How the East India Company colonised the Northeast

A book gets inside British colonisers’ mind and machinations for an overlooked history

By Moumita Chaudhuri
  • Published 18.11.18, 4:44 AM
  • Updated 18.11.18, 4:45 AM
  • 4 mins read
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An 1875 sketch of British military with Nagas Image: Wikimedia Commons

As I walk down the long corridor that leads to the office of Sarmistha De, assistant archivist at the Directorate of State Archives, in north Calcutta, I notice piles of hardbound files. The pages peeping out from them are yellowed and, as is obvious to the eye, brittle with time. “It is from such files that we have dug up the history of the colonisation of the Northeast,” says De.

“A history that found no mention in our school texts,” Simonti Sen, director of the State Archives had told the gathered audience on the day of the launch of the book titled North East (1830-1873): Select Documents Part I.

De and her colleague, Bidisha Chakraborty, have worked on the book. And the dry title notwithstanding, it is teeming with tales of the East India Company’s foray into the Northeast in the mid-nineteenth century. How its officials went about it, the way they negotiated with the ways of the tribes, how they studied them and manipulated them. All of it pieced together from government department registers, government correspondence, inter-departmental memos.

The Company was lured by the natural resources of the geography— coal, tea, oil. Says De, “At first, there was only Assam and Manipur. The documents trace the history of formation of Nagaland and show how the Company penetrated the mountainous terrain for revenue collection.”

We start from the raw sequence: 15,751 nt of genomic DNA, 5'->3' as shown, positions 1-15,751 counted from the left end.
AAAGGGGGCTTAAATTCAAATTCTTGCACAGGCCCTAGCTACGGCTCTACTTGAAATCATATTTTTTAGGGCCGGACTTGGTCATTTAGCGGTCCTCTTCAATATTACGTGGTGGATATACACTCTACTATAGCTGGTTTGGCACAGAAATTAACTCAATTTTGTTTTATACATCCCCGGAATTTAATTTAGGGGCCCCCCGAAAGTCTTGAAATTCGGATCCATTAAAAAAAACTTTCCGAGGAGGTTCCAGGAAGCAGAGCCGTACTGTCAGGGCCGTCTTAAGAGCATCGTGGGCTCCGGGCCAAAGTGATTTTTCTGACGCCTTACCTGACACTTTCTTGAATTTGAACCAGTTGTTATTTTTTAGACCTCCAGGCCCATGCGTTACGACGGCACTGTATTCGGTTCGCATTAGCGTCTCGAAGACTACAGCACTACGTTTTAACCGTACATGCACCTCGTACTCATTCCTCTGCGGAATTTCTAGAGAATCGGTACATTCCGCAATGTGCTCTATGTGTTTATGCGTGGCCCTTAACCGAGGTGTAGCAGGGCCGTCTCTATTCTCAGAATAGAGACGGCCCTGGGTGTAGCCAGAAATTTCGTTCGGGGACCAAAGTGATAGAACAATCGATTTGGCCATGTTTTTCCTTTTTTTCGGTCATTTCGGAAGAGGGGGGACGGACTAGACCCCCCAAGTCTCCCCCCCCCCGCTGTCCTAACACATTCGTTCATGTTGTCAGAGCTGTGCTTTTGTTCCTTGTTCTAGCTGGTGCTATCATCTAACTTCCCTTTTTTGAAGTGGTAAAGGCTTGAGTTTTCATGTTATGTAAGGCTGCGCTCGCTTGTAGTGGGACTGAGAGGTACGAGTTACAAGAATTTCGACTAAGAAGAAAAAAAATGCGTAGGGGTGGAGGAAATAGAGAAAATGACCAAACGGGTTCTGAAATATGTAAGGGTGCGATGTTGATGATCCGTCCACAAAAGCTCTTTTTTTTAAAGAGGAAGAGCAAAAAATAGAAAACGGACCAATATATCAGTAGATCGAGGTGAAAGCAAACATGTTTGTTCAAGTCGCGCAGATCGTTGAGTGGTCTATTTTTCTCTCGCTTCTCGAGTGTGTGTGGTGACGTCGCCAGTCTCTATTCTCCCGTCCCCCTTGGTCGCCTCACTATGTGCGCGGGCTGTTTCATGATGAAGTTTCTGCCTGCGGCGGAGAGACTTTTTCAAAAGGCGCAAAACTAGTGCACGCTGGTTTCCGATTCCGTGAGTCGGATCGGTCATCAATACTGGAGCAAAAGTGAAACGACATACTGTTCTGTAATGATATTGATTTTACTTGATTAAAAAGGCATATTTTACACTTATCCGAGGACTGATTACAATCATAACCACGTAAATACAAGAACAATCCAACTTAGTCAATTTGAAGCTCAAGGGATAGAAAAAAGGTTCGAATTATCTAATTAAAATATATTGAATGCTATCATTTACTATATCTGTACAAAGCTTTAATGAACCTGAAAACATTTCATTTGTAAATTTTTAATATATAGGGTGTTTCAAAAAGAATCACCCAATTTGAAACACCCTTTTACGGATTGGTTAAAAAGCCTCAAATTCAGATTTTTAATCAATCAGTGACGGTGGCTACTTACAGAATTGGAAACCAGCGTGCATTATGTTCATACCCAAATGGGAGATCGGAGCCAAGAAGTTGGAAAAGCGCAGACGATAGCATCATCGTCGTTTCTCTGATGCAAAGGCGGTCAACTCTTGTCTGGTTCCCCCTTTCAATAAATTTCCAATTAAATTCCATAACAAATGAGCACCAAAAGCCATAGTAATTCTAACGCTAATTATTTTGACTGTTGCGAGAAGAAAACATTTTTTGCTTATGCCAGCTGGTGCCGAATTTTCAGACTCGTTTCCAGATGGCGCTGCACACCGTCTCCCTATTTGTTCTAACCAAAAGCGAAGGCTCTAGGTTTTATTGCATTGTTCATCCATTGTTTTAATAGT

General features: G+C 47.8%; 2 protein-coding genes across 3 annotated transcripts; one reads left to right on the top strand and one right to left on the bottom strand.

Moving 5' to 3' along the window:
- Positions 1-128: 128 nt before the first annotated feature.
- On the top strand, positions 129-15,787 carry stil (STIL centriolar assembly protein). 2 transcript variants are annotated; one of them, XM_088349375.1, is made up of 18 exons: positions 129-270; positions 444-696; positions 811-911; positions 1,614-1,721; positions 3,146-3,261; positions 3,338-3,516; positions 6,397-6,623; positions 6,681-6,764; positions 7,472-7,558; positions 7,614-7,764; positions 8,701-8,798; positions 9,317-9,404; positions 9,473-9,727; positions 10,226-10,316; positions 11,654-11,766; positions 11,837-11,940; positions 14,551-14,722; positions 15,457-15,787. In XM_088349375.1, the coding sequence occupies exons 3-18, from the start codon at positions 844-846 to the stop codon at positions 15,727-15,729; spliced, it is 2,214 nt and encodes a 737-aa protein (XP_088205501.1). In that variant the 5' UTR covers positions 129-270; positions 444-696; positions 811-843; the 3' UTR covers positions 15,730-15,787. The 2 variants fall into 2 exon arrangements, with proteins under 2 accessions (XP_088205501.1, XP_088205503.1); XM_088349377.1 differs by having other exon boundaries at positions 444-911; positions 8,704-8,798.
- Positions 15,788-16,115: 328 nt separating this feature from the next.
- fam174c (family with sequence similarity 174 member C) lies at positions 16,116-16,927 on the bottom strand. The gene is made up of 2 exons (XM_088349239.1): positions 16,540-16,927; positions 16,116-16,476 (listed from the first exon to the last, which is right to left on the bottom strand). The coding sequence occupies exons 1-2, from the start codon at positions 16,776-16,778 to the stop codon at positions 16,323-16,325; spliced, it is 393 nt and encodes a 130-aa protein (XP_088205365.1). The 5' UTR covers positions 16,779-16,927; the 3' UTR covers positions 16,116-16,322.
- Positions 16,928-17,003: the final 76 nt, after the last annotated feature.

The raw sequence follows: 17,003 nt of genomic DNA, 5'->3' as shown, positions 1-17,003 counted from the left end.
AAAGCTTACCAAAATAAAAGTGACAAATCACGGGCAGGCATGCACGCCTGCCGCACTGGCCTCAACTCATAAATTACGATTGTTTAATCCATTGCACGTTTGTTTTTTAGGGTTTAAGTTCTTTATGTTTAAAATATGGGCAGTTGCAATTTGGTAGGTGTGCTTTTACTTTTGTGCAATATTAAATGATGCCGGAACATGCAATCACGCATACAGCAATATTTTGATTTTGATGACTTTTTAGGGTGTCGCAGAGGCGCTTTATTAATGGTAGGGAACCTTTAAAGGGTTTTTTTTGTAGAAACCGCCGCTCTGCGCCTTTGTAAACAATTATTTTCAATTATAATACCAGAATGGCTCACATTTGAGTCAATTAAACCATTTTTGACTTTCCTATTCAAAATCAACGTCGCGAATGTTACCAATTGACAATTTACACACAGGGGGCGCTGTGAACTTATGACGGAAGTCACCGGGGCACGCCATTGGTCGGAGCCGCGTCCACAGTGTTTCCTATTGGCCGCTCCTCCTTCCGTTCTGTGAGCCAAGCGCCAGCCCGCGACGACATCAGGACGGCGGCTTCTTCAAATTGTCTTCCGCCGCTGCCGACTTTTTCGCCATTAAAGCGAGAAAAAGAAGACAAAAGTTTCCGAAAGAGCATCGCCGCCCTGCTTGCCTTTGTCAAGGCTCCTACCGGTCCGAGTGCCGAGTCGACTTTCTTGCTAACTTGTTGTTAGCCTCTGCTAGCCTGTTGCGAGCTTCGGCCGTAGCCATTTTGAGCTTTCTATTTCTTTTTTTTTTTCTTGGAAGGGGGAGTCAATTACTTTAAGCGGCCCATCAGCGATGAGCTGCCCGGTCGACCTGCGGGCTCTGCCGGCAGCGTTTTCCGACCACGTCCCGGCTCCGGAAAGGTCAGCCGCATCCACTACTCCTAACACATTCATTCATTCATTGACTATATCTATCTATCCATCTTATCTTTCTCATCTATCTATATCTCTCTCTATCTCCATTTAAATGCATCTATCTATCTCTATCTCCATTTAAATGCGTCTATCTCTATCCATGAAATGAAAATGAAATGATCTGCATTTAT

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But first, they got rid of the Burmese presence in the region. They waged the Anglo-Burmese wars and gained control over Assam and Manipur. Next, they deposed the king of Assam. Points out De, “Beginning 1826, they started controlling everything — the relationship between the royal families, the relationship of the king with the local population, the movement of the kings, even relationships within royal families.”

Chakraborty shows me a letter from the queen of Manipur to the Company complaining that her husband had not fulfilled his marriage contract and stating her own poor financial condition. In another letter from 1836, King Purandhar Singh seeks permission from the Company to mint coins in his own name on the occasion of some royal ritual. He repeatedly assures them that there is no other intention behind his request.

Not only did the Company regulate the activities of the king, it also became the chief determinant of the politics of the region. “By the treaty of 1833, the British government acceded to the king of Manipur the region lying between Jiri and the western bank of Barak rivers. The condition was that Chanderpur held by the Raja should be handed over to Cachar,” says De. The book comes with old maps showing this region and that region.

Neither De nor Chakraborty are willing to take credit for the idea of producing the book. It seems, Raghavendra Singh, currently the secretary of the Union ministry for culture, first floated the concept. At the time Singh was director of National Archives of India and he wanted to hold an exhibition on the Northeast. But when that didn’t happen, all that research took the shape of the book.